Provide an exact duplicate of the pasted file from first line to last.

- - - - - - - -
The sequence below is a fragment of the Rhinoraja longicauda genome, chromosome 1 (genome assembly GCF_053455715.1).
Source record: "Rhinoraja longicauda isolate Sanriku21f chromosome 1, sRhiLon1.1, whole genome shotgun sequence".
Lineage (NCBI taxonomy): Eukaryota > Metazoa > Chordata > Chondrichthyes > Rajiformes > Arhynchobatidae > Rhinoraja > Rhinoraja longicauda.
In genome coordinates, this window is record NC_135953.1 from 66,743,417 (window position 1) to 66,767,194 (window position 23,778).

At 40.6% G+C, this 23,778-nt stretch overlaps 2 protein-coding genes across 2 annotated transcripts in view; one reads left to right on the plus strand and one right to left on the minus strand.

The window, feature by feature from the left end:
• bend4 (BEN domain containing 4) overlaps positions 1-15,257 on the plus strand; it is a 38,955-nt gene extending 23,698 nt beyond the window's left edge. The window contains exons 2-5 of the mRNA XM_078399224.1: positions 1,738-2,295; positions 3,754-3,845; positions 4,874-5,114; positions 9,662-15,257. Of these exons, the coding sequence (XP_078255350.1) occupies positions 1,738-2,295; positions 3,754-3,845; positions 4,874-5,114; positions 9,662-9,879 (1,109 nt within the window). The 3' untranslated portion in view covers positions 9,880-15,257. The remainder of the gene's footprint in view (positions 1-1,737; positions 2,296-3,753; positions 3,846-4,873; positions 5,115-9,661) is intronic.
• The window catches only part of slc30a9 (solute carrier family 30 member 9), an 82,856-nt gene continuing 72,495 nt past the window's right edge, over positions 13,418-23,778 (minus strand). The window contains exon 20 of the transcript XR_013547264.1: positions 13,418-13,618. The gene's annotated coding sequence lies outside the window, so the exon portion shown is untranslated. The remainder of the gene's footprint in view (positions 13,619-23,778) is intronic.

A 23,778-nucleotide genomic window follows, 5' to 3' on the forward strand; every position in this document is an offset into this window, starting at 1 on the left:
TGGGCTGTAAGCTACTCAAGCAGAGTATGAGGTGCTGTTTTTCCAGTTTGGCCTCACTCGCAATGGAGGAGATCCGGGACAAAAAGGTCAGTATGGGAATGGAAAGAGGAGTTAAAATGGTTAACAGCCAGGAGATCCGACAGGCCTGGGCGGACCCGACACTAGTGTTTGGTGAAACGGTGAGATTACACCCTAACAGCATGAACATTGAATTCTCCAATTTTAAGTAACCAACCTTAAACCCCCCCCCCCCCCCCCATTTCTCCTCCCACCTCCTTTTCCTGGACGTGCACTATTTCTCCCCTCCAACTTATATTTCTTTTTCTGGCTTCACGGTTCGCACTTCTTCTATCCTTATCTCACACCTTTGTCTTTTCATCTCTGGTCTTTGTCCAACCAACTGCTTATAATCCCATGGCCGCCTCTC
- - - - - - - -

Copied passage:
The sequence below is a fragment of the Rhinoraja longicauda genome, chromosome 1 (genome assembly GCF_053455715.1).
Source record: "Rhinoraja longicauda isolate Sanriku21f chromosome 1, sRhiLon1.1, whole genome shotgun sequence".
Lineage (NCBI taxonomy): Eukaryota > Metazoa > Chordata > Chondrichthyes > Rajiformes > Arhynchobatidae > Rhinoraja > Rhinoraja longicauda.
In genome coordinates, this window is record NC_135953.1 from 66,743,417 (window position 1) to 66,767,194 (window position 23,778).

At 40.6% G+C, this 23,778-nt stretch overlaps 2 protein-coding genes across 2 annotated transcripts in view; one reads left to right on the plus strand and one right to left on the minus strand.

The window, feature by feature from the left end:
• bend4 (BEN domain containing 4) overlaps positions 1-15,257 on the plus strand; it is a 38,955-nt gene extending 23,698 nt beyond the window's left edge. The window contains exons 2-5 of the mRNA XM_078399224.1: positions 1,738-2,295; positions 3,754-3,845; positions 4,874-5,114; positions 9,662-15,257. Of these exons, the coding sequence (XP_078255350.1) occupies positions 1,738-2,295; positions 3,754-3,845; positions 4,874-5,114; positions 9,662-9,879 (1,109 nt within the window). The 3' untranslated portion in view covers positions 9,880-15,257. The remainder of the gene's footprint in view (positions 1-1,737; positions 2,296-3,753; positions 3,846-4,873; positions 5,115-9,661) is intronic.
• The window catches only part of slc30a9 (solute carrier family 30 member 9), an 82,856-nt gene continuing 72,495 nt past the window's right edge, over positions 13,418-23,778 (minus strand). The window contains exon 20 of the transcript XR_013547264.1: positions 13,418-13,618. The gene's annotated coding sequence lies outside the window, so the exon portion shown is untranslated. The remainder of the gene's footprint in view (positions 13,619-23,778) is intronic.

A 23,778-nucleotide genomic window follows, 5' to 3' on the forward strand; every position in this document is an offset into this window, starting at 1 on the left:
TGGGCTGTAAGCTACTCAAGCAGAGTATGAGGTGCTGTTTTTCCAGTTTGGCCTCACTCGCAATGGAGGAGATCCGGGACAAAAAGGTCAGTATGGGAATGGAAAGAGGAGTTAAAATGGTTAACAGCCAGGAGATCCGACAGGCCTGGGCGGACCCGACACTAGTGTTTGGTGAAACGGTGAGATTACACCCTAACAGCATGAACATTGAATTCTCCAATTTTAAGTAACCAACCTTAAACCCCCCCCCCCCCCCCCATTTCTCCTCCCACCTCCTTTTCCTGGACGTGCACTATTTCTCCCCTCCAACTTATATTTCTTTTTCTGGCTTCACGGTTCGCACTTCTTCTATCCTTATCTCACACCTTTGTCTTTTCATCTCTGGTCTTTGTCCAACCAACTGCTTATAATCCCATGGCCGCCTCTC